ATbar Boko Haram and the Islamic State

Boko Haram and the Islamic State

30/03/2015 | by Shay, Shaul (Dr.)  

Boko Haram, the militant Nigerian group, has announced it is allying with the Islamic State (IS). The pledge was made in an audio message, appearing to be a recording of the group’s leader, Abubakar Shekau, which was posted online on March 7, 2015.

Monitoring news website SITE quoted the recording as saying: “We announce our allegiance to the Caliph… and will hear and obey in times of difficulty and prosperity.”[1]

There have been increasing signs that Shekau, has been seeking closer ties with IS. He sent greetings and praise to the IS leader and has mentioned Abu Bakr al-Baghdadi, in videos, but stopped short of pledging formal allegiance. In August 2014 he followed the IS example and declared his own caliphate.

On March 12, 2015, the Islamic State accepted the pledge of allegiance from Boko Haram, according to an audiotape purportedly from its spokesman. “We give you glad tidings today about the expansion of the Caliphate to West Africa, for the Caliph, may Allah preserve him, accepted the pledge of allegiance of our brothers in Jama’at Ahl al-Sunnah Lil Dawa Wal Jihad [Boko Haram],” Adnani said, according to SITE’s translation.  “We congratulate the Muslims and our mujahideen brothers in West Africa for their pledge of allegiance, and we congratulate them for their joining the march of the Caliphate.”  Adnani goes on to say that those who are “unable to immigrate to Iraq, Sham, Yemen, the Peninsula, and Khorasan,” may not be “unable [to immigrate to] Africa."

IS’s Adnani said Muslims must support Boko Haram in West Africa, and claimed that the Islamic State was growing in strength and expanding. “Our caliphate is resisting and it is advancing in the right direction. We are fighting the crusaders and the rafidah (Shiites) and day by day the Islamic State is becoming strong,” he said.

The IS group has already received pledges of allegiances from militants in North African countries such as Egypt (Ansar Beit al Maqdis) and Algeria, and in Libya. Boko Haram, however, is one of the most organized groups to join forces, after running a bloody campaign for territory in the West African country since 2009.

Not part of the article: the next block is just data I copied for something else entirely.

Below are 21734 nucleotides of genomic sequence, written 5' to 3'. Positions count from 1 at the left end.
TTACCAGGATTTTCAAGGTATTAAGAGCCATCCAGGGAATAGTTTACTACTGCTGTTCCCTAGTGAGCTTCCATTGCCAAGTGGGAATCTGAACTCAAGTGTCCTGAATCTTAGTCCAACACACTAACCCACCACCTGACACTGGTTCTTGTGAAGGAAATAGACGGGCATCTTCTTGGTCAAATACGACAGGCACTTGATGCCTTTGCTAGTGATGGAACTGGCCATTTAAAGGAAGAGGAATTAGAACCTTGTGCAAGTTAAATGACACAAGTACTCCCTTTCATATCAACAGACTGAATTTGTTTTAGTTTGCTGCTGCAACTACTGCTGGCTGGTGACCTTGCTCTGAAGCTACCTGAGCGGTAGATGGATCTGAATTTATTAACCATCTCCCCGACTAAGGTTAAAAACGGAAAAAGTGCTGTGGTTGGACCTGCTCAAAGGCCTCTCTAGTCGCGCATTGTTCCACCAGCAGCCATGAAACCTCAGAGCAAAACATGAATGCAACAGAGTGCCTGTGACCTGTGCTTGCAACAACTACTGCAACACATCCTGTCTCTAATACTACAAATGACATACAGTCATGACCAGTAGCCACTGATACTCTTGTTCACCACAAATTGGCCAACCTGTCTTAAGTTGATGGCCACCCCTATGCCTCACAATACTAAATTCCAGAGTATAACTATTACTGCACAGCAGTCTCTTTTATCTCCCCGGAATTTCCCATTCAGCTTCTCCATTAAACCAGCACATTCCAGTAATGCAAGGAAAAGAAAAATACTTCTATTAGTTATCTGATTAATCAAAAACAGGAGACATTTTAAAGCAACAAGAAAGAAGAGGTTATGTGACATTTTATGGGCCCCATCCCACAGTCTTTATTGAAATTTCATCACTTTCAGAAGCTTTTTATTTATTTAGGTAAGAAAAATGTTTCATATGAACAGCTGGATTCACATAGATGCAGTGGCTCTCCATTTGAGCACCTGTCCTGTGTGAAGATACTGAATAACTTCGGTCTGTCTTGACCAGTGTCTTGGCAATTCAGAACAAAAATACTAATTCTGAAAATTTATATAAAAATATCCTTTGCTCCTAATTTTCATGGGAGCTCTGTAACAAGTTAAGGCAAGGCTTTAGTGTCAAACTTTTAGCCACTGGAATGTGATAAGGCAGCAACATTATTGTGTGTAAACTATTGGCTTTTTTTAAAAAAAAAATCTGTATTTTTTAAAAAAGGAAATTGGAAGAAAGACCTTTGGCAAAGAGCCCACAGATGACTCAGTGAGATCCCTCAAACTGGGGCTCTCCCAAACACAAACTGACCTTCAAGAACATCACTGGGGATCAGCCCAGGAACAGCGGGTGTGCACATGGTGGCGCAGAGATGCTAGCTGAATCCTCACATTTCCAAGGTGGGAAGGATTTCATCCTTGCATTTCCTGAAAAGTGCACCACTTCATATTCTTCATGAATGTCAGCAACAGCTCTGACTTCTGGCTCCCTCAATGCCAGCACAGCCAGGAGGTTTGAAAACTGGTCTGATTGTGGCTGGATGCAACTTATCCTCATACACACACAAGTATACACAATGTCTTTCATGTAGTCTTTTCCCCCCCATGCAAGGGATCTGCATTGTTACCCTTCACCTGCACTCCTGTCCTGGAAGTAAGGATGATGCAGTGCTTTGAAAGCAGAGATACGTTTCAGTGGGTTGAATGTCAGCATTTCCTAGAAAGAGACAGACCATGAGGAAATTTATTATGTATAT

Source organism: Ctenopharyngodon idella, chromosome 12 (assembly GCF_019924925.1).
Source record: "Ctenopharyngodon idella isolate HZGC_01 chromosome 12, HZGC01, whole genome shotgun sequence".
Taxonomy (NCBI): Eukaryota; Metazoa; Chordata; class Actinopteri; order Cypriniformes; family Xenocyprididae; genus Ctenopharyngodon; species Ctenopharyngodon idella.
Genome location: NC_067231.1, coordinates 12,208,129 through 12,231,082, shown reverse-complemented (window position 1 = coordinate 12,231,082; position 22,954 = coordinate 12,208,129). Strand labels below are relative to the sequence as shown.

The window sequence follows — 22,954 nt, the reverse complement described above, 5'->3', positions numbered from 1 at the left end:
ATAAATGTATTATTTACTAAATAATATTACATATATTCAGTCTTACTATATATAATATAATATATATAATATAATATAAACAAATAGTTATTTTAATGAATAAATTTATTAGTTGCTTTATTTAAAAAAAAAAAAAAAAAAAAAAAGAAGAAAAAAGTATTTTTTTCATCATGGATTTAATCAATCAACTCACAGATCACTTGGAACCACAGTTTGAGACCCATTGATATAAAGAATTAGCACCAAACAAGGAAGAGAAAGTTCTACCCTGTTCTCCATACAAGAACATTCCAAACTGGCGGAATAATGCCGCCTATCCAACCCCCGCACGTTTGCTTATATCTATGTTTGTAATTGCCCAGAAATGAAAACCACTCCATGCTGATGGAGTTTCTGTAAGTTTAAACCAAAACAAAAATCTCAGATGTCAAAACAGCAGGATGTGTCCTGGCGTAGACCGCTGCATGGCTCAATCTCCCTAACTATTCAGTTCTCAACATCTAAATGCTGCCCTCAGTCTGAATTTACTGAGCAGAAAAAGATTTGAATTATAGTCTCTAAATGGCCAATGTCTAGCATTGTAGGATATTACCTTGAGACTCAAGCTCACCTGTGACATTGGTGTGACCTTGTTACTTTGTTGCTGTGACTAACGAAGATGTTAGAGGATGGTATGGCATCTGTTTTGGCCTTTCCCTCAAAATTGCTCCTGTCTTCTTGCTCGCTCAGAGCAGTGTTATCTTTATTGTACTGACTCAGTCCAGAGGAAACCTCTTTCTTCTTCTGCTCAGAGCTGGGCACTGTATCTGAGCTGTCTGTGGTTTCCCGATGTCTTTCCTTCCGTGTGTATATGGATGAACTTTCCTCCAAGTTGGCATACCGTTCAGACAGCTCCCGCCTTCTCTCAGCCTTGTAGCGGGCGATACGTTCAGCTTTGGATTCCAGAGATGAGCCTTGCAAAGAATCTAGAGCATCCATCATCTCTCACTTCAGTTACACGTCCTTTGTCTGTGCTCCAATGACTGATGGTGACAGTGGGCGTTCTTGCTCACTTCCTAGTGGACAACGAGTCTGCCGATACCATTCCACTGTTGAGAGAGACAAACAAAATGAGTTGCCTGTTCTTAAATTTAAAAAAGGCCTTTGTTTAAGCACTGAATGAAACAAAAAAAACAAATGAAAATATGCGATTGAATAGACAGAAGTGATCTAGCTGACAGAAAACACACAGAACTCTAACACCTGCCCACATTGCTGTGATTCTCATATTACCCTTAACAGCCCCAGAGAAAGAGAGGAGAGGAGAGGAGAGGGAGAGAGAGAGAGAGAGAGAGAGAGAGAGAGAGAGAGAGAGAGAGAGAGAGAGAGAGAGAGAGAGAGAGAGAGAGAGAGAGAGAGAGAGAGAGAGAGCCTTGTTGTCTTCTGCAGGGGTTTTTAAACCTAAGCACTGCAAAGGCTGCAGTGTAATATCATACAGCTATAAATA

On 18 January 2015, an Arabic-language Twitter account purporting to be the official outlet for a new Boko Haram media group called Al-Urwah al-Wuthqa was launched and immediately promoted by key pro-IS media operatives. Since then, the group has used the feed to publish a stream of propaganda, including several new videos. This indicates that the group may have been assisted by IS media operatives, or influenced by IS in an indirect way.


The charismatic Muslim cleric, Mohammed Yusuf, formed Boko Haram in Maiduguri,Nigeriain  2002. He set up a religious complex, which included a mosque and an Islamic school. Many poor Muslim families from acrossNigeria, as well as neighboring countries, enrolled their children at the school. But Boko Haram was not only interested in education. Its political goal was to create an Islamic state, and the school became a recruiting ground for jihadis.

Boko Haram promotes a version of Islam which makes it "haram", or forbidden, for Muslims to take part in any political or social activity associated with Western society. Boko Haram regards the Nigerian state as being run by non-believers, even when the country had a Muslim president. [5]

The group launched a spate of attacks on police stations and other government buildings in 2009 to further its goal of creating an Islamic state. This led to shoot-outs on Maiduguri's streets. Hundreds of Boko Haram supporters were killed and thousands of residents fled the city. Nigeria's security forces eventually seized the group's headquarters, capturing its fighters and killing the leader Mohammed Yusuf. The security forces declared Boko Haram finished, but its fighters regrouped under a new leader, Abubakar Shekau, and have stepped up their insurgency.[6]